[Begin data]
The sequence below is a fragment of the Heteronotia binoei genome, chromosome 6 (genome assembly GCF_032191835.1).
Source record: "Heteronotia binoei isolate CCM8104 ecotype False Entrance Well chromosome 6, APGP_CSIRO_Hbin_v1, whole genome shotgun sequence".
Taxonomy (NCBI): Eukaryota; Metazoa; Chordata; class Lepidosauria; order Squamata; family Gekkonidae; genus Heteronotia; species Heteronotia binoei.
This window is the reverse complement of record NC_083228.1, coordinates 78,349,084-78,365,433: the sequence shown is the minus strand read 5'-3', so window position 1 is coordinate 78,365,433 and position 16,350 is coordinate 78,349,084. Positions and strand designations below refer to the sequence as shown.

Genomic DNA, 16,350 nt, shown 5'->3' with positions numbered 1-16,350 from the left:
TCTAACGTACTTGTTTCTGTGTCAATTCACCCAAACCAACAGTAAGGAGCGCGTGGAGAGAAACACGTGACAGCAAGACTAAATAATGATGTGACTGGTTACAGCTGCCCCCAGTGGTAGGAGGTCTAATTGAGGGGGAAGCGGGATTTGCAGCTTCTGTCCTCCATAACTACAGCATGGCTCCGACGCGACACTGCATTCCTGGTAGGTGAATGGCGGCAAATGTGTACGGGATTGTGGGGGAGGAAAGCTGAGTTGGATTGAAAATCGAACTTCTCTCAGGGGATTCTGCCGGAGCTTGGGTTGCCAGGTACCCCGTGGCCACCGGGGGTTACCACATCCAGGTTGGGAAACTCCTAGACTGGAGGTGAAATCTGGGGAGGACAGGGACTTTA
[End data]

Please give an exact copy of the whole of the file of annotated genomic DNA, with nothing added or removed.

The sequence below is a fragment of the Heteronotia binoei genome, chromosome 6 (genome assembly GCF_032191835.1).
Source record: "Heteronotia binoei isolate CCM8104 ecotype False Entrance Well chromosome 6, APGP_CSIRO_Hbin_v1, whole genome shotgun sequence".
Taxonomy (NCBI): Eukaryota; Metazoa; Chordata; class Lepidosauria; order Squamata; family Gekkonidae; genus Heteronotia; species Heteronotia binoei.
This window is the reverse complement of record NC_083228.1, coordinates 78,349,084-78,365,433: the sequence shown is the minus strand read 5'-3', so window position 1 is coordinate 78,365,433 and position 16,350 is coordinate 78,349,084. Positions and strand designations below refer to the sequence as shown.

Genomic DNA, 16,350 nt, shown 5'->3' with positions numbered 1-16,350 from the left:
TCTAACGTACTTGTTTCTGTGTCAATTCACCCAAACCAACAGTAAGGAGCGCGTGGAGAGAAACACGTGACAGCAAGACTAAATAATGATGTGACTGGTTACAGCTGCCCCCAGTGGTAGGAGGTCTAATTGAGGGGGAAGCGGGATTTGCAGCTTCTGTCCTCCATAACTACAGCATGGCTCCGACGCGACACTGCATTCCTGGTAGGTGAATGGCGGCAAATGTGTACGGGATTGTGGGGGAGGAAAGCTGAGTTGGATTGAAAATCGAACTTCTCTCAGGGGATTCTGCCGGAGCTTGGGTTGCCAGGTACCCCGTGGCCACCGGGGGTTACCACATCCAGGTTGGGAAACTCCTAGACTGGAGGTGAAATCTGGGGAGGACAGGGACTTTA